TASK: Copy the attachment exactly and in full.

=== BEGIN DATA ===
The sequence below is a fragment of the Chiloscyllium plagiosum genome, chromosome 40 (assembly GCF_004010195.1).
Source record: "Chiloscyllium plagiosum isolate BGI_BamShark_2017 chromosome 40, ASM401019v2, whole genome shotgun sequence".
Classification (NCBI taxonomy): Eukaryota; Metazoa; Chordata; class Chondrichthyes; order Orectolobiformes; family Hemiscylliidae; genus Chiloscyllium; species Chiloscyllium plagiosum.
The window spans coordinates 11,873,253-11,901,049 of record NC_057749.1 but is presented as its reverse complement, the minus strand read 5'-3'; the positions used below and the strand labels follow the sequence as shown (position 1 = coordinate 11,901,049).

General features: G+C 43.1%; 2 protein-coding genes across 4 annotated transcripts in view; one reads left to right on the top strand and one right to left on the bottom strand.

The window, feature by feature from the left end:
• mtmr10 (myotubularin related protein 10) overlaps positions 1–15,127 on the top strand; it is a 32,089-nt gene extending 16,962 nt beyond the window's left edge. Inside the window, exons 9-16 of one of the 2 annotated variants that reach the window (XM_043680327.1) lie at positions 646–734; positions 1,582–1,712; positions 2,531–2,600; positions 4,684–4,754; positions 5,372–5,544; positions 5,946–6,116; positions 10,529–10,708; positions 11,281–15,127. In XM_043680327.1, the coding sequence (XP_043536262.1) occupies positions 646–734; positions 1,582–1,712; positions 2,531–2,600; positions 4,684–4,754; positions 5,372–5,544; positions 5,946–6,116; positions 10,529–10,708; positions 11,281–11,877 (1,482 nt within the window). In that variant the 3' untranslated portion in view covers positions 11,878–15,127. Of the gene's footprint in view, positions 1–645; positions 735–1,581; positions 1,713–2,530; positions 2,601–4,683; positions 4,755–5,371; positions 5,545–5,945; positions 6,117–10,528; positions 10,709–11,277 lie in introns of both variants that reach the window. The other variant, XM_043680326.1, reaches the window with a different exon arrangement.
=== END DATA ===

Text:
The sequence below is a fragment of the Chiloscyllium plagiosum genome, chromosome 40 (assembly GCF_004010195.1).
Source record: "Chiloscyllium plagiosum isolate BGI_BamShark_2017 chromosome 40, ASM401019v2, whole genome shotgun sequence".
Classification (NCBI taxonomy): Eukaryota; Metazoa; Chordata; class Chondrichthyes; order Orectolobiformes; family Hemiscylliidae; genus Chiloscyllium; species Chiloscyllium plagiosum.
The window spans coordinates 11,873,253-11,901,049 of record NC_057749.1 but is presented as its reverse complement, the minus strand read 5'-3'; the positions used below and the strand labels follow the sequence as shown (position 1 = coordinate 11,901,049).

General features: G+C 43.1%; 2 protein-coding genes across 4 annotated transcripts in view; one reads left to right on the top strand and one right to left on the bottom strand.

The window, feature by feature from the left end:
• mtmr10 (myotubularin related protein 10) overlaps positions 1–15,127 on the top strand; it is a 32,089-nt gene extending 16,962 nt beyond the window's left edge. Inside the window, exons 9-16 of one of the 2 annotated variants that reach the window (XM_043680327.1) lie at positions 646–734; positions 1,582–1,712; positions 2,531–2,600; positions 4,684–4,754; positions 5,372–5,544; positions 5,946–6,116; positions 10,529–10,708; positions 11,281–15,127. In XM_043680327.1, the coding sequence (XP_043536262.1) occupies positions 646–734; positions 1,582–1,712; positions 2,531–2,600; positions 4,684–4,754; positions 5,372–5,544; positions 5,946–6,116; positions 10,529–10,708; positions 11,281–11,877 (1,482 nt within the window). In that variant the 3' untranslated portion in view covers positions 11,878–15,127. Of the gene's footprint in view, positions 1–645; positions 735–1,581; positions 1,713–2,530; positions 2,601–4,683; positions 4,755–5,371; positions 5,545–5,945; positions 6,117–10,528; positions 10,709–11,277 lie in introns of both variants that reach the window. The other variant, XM_043680326.1, reaches the window with a different exon arrangement.